Fair Trade Commission Chairman Kazuyuki Sugimoto has separately summoned the presidents of four major general contractors to demand action to prevent behavior in violation of antitrust rules within their groups, sources said Wednesday.
The apparently unprecedented move by the FTC followed a spate of antitrust violations by companies linked to the four — Obayashi Corp., Kajima Corp., Taisei Corp. and Shimizu Corp.
At the separate meetings with the general contractors’ presidents earlier this month, Sugimoto urged them to draw up preventive measures and ensure legal compliance by their group workers, the sources said.
He also referred to overseas cases in which parent companies were held responsible for antitrust violations by their subsidiaries, the sources said.
Officials of the four companies admitted that they received the requests from the antitrust watchdog.
“The parent company has a huge responsibility to make sure that companies within its group are serious about compliance,” a spokesperson for Obayashi said.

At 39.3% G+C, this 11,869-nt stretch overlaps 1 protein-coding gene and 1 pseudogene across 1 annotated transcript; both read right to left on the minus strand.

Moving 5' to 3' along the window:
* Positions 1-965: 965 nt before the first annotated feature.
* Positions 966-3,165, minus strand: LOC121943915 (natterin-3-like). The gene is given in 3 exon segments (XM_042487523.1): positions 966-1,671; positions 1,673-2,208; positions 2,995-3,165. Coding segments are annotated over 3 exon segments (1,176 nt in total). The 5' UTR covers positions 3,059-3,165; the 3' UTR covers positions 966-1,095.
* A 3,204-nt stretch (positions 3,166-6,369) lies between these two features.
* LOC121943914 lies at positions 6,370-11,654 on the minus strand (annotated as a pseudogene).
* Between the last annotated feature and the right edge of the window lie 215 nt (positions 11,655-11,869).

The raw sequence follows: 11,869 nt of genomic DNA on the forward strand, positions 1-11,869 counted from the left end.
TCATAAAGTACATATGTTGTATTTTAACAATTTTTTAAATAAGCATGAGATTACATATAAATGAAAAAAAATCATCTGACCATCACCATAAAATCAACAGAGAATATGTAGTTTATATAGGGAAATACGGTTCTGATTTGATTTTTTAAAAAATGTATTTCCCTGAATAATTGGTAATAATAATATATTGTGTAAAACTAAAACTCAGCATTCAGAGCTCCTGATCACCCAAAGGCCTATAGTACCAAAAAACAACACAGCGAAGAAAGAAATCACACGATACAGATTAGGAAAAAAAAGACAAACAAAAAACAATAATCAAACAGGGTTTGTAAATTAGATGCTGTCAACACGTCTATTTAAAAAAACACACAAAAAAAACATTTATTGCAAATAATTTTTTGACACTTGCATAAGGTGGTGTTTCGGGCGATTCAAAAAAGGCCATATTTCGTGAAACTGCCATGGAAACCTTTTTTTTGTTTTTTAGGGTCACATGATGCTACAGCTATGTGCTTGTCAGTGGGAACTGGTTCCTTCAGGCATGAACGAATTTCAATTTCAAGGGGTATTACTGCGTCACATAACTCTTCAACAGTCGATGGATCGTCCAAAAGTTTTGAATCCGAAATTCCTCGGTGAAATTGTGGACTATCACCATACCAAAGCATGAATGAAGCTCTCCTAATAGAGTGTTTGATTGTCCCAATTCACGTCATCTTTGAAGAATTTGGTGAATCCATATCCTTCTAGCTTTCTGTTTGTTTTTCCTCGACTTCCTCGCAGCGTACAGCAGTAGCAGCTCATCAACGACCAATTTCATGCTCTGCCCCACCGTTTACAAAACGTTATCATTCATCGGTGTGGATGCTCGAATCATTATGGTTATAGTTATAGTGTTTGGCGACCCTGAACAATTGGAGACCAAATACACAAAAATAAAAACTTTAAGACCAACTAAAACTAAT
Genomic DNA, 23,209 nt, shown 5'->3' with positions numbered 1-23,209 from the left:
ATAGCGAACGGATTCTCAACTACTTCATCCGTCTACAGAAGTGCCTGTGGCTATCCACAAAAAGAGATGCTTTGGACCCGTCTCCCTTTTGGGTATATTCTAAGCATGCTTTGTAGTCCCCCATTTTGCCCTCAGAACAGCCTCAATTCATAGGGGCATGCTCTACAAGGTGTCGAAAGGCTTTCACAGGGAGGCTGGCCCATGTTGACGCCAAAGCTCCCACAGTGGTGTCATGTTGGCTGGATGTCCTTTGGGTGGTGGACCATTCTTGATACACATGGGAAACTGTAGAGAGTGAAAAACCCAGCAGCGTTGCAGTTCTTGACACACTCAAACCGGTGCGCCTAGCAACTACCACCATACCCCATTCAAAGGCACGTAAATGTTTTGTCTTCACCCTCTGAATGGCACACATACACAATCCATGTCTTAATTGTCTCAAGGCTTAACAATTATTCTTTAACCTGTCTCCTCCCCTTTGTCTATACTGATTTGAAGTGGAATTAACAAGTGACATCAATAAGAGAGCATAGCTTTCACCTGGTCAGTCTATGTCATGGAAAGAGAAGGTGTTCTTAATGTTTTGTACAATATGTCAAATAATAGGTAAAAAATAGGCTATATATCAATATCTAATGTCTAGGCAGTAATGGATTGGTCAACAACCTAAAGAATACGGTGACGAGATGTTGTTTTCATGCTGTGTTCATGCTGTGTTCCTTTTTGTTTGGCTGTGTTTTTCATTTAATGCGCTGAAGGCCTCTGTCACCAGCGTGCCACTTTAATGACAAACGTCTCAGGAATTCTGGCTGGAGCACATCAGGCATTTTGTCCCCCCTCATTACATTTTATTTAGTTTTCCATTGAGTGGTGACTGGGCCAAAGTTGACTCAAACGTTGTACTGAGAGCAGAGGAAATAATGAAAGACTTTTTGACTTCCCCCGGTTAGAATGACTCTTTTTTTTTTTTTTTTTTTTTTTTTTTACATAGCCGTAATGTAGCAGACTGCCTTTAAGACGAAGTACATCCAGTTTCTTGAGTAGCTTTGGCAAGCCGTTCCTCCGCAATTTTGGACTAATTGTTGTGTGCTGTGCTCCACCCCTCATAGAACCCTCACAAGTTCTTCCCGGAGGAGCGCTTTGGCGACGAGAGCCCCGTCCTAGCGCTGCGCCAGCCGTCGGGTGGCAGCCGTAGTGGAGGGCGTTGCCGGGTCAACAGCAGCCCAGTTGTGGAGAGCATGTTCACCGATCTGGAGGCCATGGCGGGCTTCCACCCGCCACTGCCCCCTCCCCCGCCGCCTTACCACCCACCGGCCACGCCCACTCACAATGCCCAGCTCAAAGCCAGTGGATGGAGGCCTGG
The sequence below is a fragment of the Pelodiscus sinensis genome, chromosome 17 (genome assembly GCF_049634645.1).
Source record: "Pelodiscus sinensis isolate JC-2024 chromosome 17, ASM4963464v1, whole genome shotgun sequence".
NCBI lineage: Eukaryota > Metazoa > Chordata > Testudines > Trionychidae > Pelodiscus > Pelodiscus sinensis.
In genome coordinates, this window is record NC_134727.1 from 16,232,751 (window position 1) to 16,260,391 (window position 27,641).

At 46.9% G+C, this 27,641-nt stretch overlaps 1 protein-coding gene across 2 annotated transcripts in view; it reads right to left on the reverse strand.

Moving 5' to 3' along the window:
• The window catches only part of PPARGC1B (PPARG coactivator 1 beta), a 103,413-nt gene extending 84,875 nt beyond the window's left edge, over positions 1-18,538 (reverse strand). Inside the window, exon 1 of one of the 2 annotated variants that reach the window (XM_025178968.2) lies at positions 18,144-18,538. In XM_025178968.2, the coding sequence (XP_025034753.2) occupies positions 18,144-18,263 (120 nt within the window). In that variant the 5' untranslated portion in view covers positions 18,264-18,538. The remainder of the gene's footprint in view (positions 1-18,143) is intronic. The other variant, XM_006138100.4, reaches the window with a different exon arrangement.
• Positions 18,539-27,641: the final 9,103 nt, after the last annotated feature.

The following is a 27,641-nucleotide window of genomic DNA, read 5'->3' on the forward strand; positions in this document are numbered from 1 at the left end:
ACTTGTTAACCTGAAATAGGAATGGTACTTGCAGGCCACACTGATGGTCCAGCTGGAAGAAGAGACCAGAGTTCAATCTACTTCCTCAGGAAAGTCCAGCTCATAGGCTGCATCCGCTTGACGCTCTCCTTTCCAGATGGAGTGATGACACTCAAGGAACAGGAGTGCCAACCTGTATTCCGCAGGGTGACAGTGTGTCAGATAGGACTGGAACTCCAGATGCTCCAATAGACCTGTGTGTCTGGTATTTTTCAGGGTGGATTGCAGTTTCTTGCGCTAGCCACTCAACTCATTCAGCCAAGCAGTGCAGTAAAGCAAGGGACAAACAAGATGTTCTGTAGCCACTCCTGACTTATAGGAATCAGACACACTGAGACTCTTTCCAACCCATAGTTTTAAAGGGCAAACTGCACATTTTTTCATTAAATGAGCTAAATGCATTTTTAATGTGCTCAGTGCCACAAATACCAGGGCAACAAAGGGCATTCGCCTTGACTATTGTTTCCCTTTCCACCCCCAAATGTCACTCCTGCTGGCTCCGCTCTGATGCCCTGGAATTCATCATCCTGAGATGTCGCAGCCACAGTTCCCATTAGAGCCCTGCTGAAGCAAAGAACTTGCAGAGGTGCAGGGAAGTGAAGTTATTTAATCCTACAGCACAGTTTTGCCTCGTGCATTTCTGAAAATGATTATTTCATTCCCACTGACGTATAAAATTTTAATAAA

On July 30, the FTC imposed administrative punishments on eight asphalt mix producers, including those from the four groups, for engaging in a price cartel. They were fined a record ¥40 billion in total.
According to the FTC, there have been at least six antitrust violation cases involving companies of the four groups since 2016.
Recent cases involving the four groups’ subsidiaries and affiliates also include bid-rigging for projects to repair expressways damaged by the March 2011 Great East Japan Earthquake.
Obayashi, Kajima, Taisei and Shimizu declared their resolve to quit bid-rigging in December 2005. But the FTC apparently believes that they have not made enough efforts.
In March 2018, the FTC filed a criminal complaint against the four contractors for their alleged involvement in bid-rigging over contracts related to a Tokyo-Osaka maglev train link.
In October, the Tokyo District Court ordered Obayashi and Shimizu to pay ¥200 million and ¥180 million in fines, respectively, for violating the Antimonopoly Law by colluding with Kajima and Taisei in rigging bids.
Following the ruling, the transport ministry in January ordered Obayashi and Shimizu to stop engaging in new construction projects for 120 days.
A separate trial for Taisei, Kajima and two former executives of the contractors started at the Tokyo District Court in February.
The four contractors had been suspended from bidding for projects ordered by the Economy, Trade and Industry Ministry for four months last year, as well as for those ordered by the land ministry and the Environment Ministry.
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